North Korea alleges that the daughter of a diplomat defector who went missing asked to return home, according to a Wednesday statement from the Italian Foreign Ministry.
The girl, who was staying with her father at his post in Rome, asked to return to her grandparents in North Korea, according to a statement from the country, the Italian ministry said, Reuters reported. “The Farnesina (Foreign Ministry) does not have any further information about this affair,” the ministry said Wednesday.
The announcement comes after North Korean diplomat Jo Song Gil and his wife were reported missing in November. The pair had applied for asylum in a Western country, according to a South Korean newspaper, Reuters reported. Jo had been serving as a diplomat in Italy since 2015.
Jo was not able to bring his daughter with him, a former deputy North Korean ambassador to Britain, Thae Yong Ho, said Tuesday, according to Reuters. Thae defected to South Korea in 2016. After Jo and his wife disappeared, their daughter was immediately returned to North Korea, according to Thae’s North Korean contacts.
North Korea informed the Italian Foreign Ministry on Dec. 5 that Jo and his wife departed from the embassy in Rome on Nov. 10, according to a statement from Italian Foreign Ministry undersecretary Manlio Di Stefano. Their daughter returned to North Korea on Nov. 14, North Korean officials said, according to Reuters.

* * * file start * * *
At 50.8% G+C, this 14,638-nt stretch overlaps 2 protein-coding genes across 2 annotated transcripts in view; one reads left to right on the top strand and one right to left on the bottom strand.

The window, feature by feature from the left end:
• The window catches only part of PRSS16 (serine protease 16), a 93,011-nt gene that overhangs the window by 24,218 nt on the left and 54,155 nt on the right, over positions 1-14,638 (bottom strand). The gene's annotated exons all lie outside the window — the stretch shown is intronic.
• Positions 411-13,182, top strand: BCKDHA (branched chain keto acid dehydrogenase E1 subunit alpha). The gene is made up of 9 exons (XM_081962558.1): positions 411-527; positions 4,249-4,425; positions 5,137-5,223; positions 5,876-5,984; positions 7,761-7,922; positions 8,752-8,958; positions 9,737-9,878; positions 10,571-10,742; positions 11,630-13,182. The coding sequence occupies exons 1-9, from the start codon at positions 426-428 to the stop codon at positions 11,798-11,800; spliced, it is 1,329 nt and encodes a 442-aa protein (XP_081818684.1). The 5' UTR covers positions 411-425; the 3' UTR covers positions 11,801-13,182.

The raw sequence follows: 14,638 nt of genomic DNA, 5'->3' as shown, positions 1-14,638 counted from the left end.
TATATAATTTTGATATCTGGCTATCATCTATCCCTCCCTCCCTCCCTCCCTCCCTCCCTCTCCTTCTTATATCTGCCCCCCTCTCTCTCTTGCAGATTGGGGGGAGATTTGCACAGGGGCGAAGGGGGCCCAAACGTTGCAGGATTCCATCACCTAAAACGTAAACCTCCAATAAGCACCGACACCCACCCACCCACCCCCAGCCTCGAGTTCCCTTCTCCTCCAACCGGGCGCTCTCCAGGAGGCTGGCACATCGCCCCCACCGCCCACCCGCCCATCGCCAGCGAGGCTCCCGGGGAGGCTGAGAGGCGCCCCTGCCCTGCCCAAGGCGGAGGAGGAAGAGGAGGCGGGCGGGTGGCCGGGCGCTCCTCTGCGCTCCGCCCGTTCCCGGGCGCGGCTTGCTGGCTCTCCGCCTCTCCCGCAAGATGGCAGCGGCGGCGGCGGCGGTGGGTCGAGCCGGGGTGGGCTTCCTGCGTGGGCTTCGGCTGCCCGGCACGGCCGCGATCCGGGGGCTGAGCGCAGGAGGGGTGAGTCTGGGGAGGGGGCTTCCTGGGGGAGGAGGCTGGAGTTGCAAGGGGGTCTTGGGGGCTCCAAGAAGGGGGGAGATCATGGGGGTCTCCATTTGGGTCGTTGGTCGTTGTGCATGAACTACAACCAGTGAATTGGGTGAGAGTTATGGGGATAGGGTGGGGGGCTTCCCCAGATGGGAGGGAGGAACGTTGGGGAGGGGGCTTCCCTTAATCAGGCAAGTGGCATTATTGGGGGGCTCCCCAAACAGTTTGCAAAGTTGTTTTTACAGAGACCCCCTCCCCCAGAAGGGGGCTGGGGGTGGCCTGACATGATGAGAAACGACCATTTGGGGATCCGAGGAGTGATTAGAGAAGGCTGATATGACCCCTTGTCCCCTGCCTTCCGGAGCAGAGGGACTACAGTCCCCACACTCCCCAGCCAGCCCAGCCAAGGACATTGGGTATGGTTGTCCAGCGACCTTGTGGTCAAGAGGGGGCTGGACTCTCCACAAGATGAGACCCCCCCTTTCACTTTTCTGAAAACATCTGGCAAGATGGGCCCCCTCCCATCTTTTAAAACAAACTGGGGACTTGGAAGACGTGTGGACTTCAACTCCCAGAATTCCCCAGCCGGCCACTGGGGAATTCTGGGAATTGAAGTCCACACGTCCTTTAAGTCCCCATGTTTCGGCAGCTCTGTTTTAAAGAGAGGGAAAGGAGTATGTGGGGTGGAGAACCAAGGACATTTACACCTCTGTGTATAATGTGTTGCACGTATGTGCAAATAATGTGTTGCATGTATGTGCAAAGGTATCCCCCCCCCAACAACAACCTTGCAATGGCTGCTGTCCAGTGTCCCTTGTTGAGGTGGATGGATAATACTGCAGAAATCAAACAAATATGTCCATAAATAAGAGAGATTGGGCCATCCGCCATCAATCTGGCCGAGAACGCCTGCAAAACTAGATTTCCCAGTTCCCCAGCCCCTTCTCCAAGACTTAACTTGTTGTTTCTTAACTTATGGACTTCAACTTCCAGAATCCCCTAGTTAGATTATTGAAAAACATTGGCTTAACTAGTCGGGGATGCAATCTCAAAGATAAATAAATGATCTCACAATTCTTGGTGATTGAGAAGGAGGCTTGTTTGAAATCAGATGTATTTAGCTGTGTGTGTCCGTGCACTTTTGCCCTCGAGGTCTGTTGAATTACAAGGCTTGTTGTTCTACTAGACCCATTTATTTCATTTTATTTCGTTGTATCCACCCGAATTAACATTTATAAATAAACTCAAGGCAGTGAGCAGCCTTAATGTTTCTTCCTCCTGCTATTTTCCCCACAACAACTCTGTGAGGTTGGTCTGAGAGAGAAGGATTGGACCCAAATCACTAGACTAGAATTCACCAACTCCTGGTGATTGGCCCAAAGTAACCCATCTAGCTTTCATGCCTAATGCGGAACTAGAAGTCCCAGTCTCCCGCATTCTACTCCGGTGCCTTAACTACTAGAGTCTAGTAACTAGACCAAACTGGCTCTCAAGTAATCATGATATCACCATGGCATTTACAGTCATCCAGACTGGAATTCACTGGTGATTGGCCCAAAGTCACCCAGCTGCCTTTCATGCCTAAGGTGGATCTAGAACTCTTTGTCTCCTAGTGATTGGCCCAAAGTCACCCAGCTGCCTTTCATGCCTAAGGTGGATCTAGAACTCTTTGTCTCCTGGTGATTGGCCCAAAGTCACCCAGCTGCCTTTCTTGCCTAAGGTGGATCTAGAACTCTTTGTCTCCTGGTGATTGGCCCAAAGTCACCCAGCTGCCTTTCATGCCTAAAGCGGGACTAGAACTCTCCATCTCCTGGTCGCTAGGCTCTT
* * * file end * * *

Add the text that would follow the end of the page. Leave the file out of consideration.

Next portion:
“She now risks being tortured by one of the worst regimes in the world,” Di Stefano said, alleging that Italy should have protected the young girl, according to Reuters.
“The level of punishment that the children of a North Korean diplomat who defected would face is completely different depending on whether the parent went to South Korea or a Western country,” Thae said.
Approximately 30,000 North Koreans have defected to South Korea since 1953, according to figures from South Korea’s government. (RELATED: President Trump And Kim Jong Un Meet For The First Time At Singapore Summit)
U.S. President Donald Trump will meet with North Korean dictator Kim Jong Un on Feb. 27 and 28 in Vietnam to discuss denuclearization, according to Politico. The president may offer a deal to officially end the Korean War in exchange for the denuclearization of North Korea. An end to the war is “something [Kim] wants more than almost anything else,” The Associated Press reported.
The U.S. has been involved in the Korean War since 1950.
Content created by The Daily Caller News Foundation is available without charge to any eligible news publisher that can provide a large audience. For licensing opportunities of our original content, please contact email@example.com.